As three years ago reported, Ansgar Nuttgens in Germany single-handedly started his “Freeflight revival”. This is the program that Bernhard Schewendemann mentioned in SEN 2274. The development and the results of Ansgar’s dedicated work can be seen at http:// http://www.creasus.de/ikarus/HEC.html . Year after year the number of competitors is increasing and the statistics clearly show that in Europe more and more sportsmen finds it enjoyable to compete in the divided classes.  I would suggest that everybody should check Ansgar’s website to better understand the concept.

This idea is not totally new because as previously suggested by Ivan Horejsi from the Czech Republic, some degree of limitations must be implemented in to the technical development of F1A, F1B and F1C. If there is a big demand for continuing technical advancement, a super category should be created. This will allow for new developments without destroying the interest of mainstream modelers. It would be also necessary to keep the costs of models down. Twenty years ago, free flight was popular and it was inexpensive with the cost of a kit under $100.00. Today you can purchase an RC ready to fly glider model with radio for $250.00, compared to an F1A which priced between $1200.00 – $5000.00.  If limitations will not be introduced, the sport will end up being an elitist activity and as a sport it will die.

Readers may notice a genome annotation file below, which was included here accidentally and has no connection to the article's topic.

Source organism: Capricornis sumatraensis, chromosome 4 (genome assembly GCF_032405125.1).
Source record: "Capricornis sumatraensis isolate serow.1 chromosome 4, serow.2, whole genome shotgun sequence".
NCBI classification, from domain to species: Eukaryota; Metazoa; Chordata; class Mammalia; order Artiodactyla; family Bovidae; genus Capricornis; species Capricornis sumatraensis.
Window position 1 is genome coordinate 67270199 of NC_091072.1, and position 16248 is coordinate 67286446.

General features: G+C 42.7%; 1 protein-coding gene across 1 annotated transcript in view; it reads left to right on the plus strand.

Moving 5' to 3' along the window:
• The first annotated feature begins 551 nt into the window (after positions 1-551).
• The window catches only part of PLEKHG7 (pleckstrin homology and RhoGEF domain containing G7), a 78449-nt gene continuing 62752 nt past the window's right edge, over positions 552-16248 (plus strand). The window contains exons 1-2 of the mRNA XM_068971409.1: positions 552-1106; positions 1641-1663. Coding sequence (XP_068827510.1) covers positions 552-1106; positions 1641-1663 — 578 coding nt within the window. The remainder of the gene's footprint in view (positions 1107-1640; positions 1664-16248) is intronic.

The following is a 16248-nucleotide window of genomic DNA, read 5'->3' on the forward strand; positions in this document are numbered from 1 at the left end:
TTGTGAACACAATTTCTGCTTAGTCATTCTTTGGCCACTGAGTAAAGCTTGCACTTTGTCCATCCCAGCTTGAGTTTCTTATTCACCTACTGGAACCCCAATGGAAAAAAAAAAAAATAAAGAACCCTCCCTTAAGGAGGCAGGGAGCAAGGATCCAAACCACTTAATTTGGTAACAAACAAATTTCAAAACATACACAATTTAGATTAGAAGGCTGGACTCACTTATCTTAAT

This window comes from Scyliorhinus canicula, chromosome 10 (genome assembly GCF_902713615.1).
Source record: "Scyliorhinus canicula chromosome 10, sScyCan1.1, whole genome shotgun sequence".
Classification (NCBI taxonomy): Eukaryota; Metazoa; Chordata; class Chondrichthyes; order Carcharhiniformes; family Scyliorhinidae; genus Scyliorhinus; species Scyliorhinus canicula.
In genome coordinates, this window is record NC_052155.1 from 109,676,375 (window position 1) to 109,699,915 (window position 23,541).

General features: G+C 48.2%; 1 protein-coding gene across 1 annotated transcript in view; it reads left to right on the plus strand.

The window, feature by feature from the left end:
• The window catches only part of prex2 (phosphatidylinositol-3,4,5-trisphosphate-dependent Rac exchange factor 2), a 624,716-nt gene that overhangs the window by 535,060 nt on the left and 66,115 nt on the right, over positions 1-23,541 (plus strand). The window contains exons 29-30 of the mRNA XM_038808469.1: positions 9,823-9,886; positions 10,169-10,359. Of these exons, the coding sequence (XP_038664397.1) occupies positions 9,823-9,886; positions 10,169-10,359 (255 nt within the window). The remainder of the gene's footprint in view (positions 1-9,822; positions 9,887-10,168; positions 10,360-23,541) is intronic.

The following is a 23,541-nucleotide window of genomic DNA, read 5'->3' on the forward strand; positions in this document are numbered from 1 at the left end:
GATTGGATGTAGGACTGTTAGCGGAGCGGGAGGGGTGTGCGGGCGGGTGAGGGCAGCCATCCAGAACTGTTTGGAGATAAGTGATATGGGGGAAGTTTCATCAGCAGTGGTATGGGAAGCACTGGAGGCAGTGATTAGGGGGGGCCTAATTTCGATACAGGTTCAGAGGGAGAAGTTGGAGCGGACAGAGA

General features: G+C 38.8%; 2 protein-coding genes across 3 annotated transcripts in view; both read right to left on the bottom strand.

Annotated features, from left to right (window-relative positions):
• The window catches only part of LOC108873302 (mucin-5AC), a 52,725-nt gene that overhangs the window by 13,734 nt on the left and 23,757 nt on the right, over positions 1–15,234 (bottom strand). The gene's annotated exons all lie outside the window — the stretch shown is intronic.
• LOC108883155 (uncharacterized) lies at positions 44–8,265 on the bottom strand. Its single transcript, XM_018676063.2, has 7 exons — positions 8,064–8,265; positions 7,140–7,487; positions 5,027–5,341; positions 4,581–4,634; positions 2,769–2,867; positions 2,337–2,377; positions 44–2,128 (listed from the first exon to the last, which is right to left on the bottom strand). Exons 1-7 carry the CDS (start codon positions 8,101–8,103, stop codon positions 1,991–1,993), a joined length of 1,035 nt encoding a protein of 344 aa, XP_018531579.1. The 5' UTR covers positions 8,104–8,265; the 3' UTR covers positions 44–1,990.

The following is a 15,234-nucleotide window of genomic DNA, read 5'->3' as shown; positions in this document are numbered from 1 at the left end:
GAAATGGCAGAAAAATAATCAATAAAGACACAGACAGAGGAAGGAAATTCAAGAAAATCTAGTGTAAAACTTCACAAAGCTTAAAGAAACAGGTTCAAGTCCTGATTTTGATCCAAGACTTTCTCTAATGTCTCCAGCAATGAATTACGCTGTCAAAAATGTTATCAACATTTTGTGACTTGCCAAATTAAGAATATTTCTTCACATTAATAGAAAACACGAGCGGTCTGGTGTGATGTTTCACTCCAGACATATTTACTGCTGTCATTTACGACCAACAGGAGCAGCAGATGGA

I would like to put the spotlight on another very important issue which is the total lack of promotion of our sport to the younger generation by the National Aero Clubs, CIAM and FAI. As many of our talented modellers are retiring, a gaping hole is left behind and there is no one interested to take up where the previous generation has left off. I can only think of two countries where they are successful with their youth development and those are Israel and Mongolia. The strong free-flight team of Israel is the direct result of their investment into their developmental youth program. Last year we also had the pleasure to witness with our own eyes the Mongolian leaders  enthusiasm, commitment and their governmental support, which surely will result in success for their Nation..

The Plenary meeting is just around the corner and the time is here to stop talking and take action.

F1X(L)
From:omri.sirkis

Very nice Idea Jerry!In 2015 the Israeli aero club arranged a similar event. This was a good reason for me to fly my old F1B. Built in 1984 .With the current 30 gram motors it has more performance than it had with 40 gr of Pirelli or FAI black rubber. You can keep the rules as is and just ban a composite dbox wing like we did. My 1984 model has an instant start and a composite tailboom…